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# Analog Coverage Metrics in Mixed-Signal Simulations

Comments(0)Filed under: thermal, low-power, low power, PSO, voltage, shutoff, MSV, AVS, CPF, DVFS, simulation, IR drop, LDO, adaptive, Dynamic power, scaling, RNM, PVT, wreal, frequency

This posting is part of a series of blogs on dynamic power management in digital-centric mixed-signal verification environments. In this post, I will cover metrics collection from analog circuits during mixed-signal simulation.

My previous blogs covered some of the following topics:

• 1. Basics of dynamic power management
• 2. Very brief introduction to RNM (Real Number Modeling) for efficient simulation of mixed signal SoCs
• 3. How to create a controlled voltage source using a Specman testbench
• 4. Closed-loop voltage scaling
• 5. Simulation of closed-loop adaptive voltage scaling
• 6. Error detection

Previous postings include:

Analog Coverage Model

Once the desired features of interest have been extracted from the spec and captured in an executable verification plan, the next step is to quantify the desired functionality that needs to be tested. This is typically done by designing a coverage model and collecting metrics from the analog elements in the design.

For maximum dynamic power savings, it is best to run the device at the lowest possible operating voltage. The device can function at any of the following operating nominal-voltages:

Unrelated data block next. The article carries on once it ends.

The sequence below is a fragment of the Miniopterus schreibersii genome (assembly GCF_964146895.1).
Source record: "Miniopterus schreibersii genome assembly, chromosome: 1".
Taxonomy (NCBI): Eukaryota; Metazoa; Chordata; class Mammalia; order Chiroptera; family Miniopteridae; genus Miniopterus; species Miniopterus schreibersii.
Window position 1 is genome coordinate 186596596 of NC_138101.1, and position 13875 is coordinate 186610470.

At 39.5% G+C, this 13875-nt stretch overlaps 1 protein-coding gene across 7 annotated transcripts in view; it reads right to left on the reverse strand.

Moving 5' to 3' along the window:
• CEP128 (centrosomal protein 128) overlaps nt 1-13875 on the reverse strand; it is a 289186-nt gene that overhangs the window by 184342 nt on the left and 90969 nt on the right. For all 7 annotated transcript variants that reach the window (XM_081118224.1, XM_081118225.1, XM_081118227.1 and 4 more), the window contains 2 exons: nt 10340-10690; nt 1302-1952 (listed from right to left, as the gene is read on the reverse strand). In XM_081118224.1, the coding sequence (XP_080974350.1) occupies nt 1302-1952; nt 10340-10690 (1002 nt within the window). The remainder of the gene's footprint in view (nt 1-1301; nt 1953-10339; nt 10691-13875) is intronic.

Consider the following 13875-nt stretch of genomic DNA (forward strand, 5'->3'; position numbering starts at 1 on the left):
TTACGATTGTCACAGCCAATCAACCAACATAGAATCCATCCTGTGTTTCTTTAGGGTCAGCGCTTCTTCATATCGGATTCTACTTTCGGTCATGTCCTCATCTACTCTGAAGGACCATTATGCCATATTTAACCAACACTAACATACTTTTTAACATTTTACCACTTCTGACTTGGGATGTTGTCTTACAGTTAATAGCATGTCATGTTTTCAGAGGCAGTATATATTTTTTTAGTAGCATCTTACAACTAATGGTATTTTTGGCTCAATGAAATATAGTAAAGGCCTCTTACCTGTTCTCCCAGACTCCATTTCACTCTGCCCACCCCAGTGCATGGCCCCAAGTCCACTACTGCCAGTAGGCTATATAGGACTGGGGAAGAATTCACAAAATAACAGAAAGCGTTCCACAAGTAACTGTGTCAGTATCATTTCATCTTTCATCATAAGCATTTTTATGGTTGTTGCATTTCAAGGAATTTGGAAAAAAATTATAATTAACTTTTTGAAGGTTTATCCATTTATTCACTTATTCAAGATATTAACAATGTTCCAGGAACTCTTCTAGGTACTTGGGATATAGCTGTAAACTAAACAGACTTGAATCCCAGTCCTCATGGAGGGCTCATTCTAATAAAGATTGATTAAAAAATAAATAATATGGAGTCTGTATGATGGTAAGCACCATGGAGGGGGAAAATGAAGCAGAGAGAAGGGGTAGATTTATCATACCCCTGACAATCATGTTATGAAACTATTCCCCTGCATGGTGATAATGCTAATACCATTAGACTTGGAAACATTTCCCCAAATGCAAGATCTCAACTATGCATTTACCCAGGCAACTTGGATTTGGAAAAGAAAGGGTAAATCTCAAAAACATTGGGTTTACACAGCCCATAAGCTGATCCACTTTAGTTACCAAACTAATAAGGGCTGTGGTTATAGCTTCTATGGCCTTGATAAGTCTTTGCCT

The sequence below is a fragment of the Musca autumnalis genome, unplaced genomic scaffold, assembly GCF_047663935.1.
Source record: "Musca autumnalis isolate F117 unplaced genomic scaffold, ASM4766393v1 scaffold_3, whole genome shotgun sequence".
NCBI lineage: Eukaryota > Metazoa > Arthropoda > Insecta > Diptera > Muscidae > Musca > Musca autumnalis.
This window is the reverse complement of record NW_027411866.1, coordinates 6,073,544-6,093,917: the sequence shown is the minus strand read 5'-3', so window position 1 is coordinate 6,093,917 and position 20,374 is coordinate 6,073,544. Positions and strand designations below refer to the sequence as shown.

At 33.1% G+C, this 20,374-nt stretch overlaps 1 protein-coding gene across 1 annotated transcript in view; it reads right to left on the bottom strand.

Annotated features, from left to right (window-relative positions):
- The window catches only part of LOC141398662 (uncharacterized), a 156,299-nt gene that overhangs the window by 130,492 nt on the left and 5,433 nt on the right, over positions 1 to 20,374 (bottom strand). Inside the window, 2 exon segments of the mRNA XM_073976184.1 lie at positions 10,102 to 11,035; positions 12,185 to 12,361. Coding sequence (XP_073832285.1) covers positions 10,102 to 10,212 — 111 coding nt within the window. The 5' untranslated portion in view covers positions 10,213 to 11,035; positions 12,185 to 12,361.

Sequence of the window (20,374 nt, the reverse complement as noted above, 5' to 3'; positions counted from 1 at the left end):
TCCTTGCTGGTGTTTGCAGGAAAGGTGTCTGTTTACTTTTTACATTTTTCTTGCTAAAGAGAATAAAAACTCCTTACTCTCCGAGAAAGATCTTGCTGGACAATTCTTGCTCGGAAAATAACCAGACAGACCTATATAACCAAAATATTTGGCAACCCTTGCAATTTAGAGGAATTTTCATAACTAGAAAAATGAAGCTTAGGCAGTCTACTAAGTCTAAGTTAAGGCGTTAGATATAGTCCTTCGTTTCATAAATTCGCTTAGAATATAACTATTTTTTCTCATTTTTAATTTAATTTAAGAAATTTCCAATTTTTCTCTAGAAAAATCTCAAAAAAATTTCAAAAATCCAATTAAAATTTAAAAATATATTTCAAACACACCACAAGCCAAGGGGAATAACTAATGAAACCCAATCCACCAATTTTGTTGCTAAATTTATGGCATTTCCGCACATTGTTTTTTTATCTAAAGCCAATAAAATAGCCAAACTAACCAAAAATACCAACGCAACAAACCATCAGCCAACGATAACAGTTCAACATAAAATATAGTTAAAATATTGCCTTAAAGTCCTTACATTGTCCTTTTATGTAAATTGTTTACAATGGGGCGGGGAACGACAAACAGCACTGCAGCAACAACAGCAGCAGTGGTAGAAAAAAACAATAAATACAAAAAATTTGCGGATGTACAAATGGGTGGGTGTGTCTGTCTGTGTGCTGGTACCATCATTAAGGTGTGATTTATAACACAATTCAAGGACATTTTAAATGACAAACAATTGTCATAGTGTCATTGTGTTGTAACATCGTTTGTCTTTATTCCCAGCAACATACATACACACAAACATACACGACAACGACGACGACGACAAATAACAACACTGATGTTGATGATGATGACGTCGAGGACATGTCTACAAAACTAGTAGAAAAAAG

• On Nom-Voltage = 0.8 V (+/- 10%)
• On Nom-Voltage = 1.0 V (+/- 10%)
• On Nom-Voltage = 1.2 V (+/- 10%)
• On Nom-Voltage = 1.4 V (+/- 10%)
• On Nom-Voltage = 1.6 V (+/- 10%)
• Off Voltage (Powered Down)
• Illegal High Voltage

In our example, the effect of varying Vbat on Voltage regulation by the LDOs is carefully monitored, and voltage transitions are measured and assigned to voltage bins in the cover groups.

Figure 1: Mixed Signal Coverage Model

Figure 1 shows code for collecting functional coverage from the wreal models used in the prototype SoC. In this example, the battery voltage Vbat is binned into four categories. Vbat varies over different tests through predetermined ranges and sequences specified in the verification plan, and is kept track of to ensure all intended test conditions have been met. Figure 2 and Figure 3 show the cumulative results of the full regression run.

As the device is run through various tests, the output voltages from each LDO are carefully tracked. This gives us a good measure of the percentage of the time that each power domain in the device is run at lowest possible voltage, which has a direct correlation to the dynamic power actually being conserved. As seen in Figure 2, the MCU is successfully being run to conserve dynamic power - the higher the coverage data for the lowest nominal-voltage (0.8V), the more power that has been conserved. It is also important to ensure that all possible combinations of LDO voltages have been exercised for all possible legal Vbat values. This can be achieved by creating a cross product of Vbat with Vldo_mcu.

Figure 2: DMS - DVFS Coverage Data

Figure 3 shows the hole analysis run from the vPlan which in turn reveals that the DSP power domain was never run at the highest nominal voltage of 1.6V. Thus, this part of the plan has not been fully exercised and needs more tests to cover missing condition.

Similarly, holes in the verification space are seen in Figure 2.  These need to be filled by running adequate incremental tests to achieve functional closure.

Figure 3: Scaled Metrics in populated vPlan

In the next blog, I will talk about concepts behind DMSV - Digital-Centric Mixed Signal Verification.

Stay tuned for more...

Neyaz